The 10 Best New Local Beers of 2014


We drank a lot of beer this year. Like, a lot-a lot. Much of it was made right here, either within the limits of New York City or just beyond them, and so we can now say without any hesitation that there is an astounding number of really, truly great beers being made all around us, and that it’s high time this place starts getting the credit it deserves as a premier beer town.

Below, a list of the best new beers we tried this year—we had to set some parameters, lest this become just another opportunity for us to carry endlessly on about Sorachi Ace. Be sure to check back next week when a bunch of prominent folks on the local beer scene will tell us their favorites of the year.

third rail

10. Third Rail Brewing Bodega Pale Ale
I was impressed by Third Rail’s other launch, Field 2 Farmhouse Ale, but I was really impressed by Bodega, a well-executed interpretation of the APA style (not the citation guidelines, silly!). It has a lively hop aroma without harsh bitterness on the mouth and a perfect presence of malt character (no sweetness). It’s also insanely gulpable. While a shit-ton of breweries attempted to craft a “session” IPA, which is somewhat similar to the APA, most tasted like hop-flavored water (Hopade?). I’d rather drink Bodega. Niko Krommydas (Find at Beer Menus)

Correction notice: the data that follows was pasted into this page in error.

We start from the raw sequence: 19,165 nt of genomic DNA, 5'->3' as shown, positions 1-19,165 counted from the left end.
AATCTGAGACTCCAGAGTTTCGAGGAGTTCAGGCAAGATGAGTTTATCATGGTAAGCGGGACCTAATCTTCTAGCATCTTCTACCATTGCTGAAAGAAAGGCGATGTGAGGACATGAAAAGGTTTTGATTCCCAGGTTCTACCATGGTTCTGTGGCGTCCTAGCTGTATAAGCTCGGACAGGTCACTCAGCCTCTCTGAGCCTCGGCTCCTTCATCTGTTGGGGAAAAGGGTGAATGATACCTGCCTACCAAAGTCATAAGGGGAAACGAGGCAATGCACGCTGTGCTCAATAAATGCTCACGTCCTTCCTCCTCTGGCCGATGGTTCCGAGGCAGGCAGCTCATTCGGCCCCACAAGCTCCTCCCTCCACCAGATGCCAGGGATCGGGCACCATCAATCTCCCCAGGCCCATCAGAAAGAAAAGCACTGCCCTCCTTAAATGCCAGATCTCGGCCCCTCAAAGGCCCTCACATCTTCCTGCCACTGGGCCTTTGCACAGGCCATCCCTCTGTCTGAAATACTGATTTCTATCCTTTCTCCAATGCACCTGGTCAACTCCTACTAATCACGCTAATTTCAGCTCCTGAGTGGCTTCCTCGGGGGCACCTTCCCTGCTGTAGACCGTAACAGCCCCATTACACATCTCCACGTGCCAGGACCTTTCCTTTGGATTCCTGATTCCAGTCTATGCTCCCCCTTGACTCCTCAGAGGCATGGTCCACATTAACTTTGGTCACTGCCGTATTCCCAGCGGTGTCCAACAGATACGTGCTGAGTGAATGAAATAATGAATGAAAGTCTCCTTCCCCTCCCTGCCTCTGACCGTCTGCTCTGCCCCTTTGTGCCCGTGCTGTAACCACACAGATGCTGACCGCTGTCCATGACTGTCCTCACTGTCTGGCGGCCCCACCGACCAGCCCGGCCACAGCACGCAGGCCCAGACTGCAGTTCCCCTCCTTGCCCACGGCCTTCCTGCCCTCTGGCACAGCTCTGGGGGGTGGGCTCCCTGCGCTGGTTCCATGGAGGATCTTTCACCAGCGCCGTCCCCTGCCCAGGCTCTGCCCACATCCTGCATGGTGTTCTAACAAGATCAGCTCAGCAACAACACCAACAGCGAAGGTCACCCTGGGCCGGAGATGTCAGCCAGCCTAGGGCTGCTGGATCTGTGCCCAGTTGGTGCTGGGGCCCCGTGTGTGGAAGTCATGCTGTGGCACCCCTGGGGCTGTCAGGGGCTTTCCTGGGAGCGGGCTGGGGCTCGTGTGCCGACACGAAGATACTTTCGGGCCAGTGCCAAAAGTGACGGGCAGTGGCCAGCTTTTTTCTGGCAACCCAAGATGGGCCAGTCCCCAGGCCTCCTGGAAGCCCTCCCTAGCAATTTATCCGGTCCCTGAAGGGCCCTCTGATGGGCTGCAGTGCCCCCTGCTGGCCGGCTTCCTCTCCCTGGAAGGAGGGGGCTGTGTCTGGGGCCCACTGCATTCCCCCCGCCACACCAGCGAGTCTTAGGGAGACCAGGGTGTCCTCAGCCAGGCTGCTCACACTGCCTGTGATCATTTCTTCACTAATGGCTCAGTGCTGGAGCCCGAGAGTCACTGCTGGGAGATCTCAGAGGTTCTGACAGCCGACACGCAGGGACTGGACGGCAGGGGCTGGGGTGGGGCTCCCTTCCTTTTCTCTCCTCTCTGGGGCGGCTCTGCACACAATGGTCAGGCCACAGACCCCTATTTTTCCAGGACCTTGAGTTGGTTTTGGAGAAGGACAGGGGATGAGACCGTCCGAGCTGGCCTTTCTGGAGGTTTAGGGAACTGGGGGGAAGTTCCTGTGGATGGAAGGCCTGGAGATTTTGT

grimm action

9. Grimm Artisanal Ales Action Adventure
I’m not a smoked beer fan by any means. I’ll pass on the tobacco-porter, the retro Rauchbier, even the smoky spiced Saison, but Grimm’s Action/Adventure defies every rule my tastebuds have ever known. This 5% ABV smoky sour ale is Grimm’s take on an age-old German lichtenhainer, a refreshingly tart, complex yet sublimely drinkable all-day sipper. Like a thirst-quenching lemonade with a delicate hint of BBQ smoke, this one is all summer. Meredith Heil (Find at Beer Menus)


8. Finback Replicator
Replicator didn’t seem to get a whole lot of attention from the local craft community this year, but it was a home run nonetheless: a black rye IPA that clocks in at a reasonable 5.5% ABV and yet manages to bring a tremendous amount of flavor. There’s an initial blast of pine and citrus, plus substantial roastiness and a hint of spice from the rye malts. It’s like a sessionable version of Firestone Walker’s unimpeachable Wookey Jack, which is way boozier, way more expensive, and very difficult to find fresh. Mike Conklin (Find at Beer Menus)


7. Greenpoint Beer & Ale Tupelo Double IPA
Greenpoint Beer & Ale Tupelo Double IPA, served on draft at Greenpoint’s Dirck the Norseman brewpub, is a shining example of this beloved style. It pours a vibrant orange, with a nice balance between its soft melon and floral aroma, smooth piney bitterness and sweet, earthy finish that leaves you reaching for another sip. Brewed with a heaping dose of real Tupelo honey, this easy-drinking IPA is truly an angel in the first degree. MH (Find at Beer Menus)

finback bqe

6. Finback Brewing BQE Imperial Stout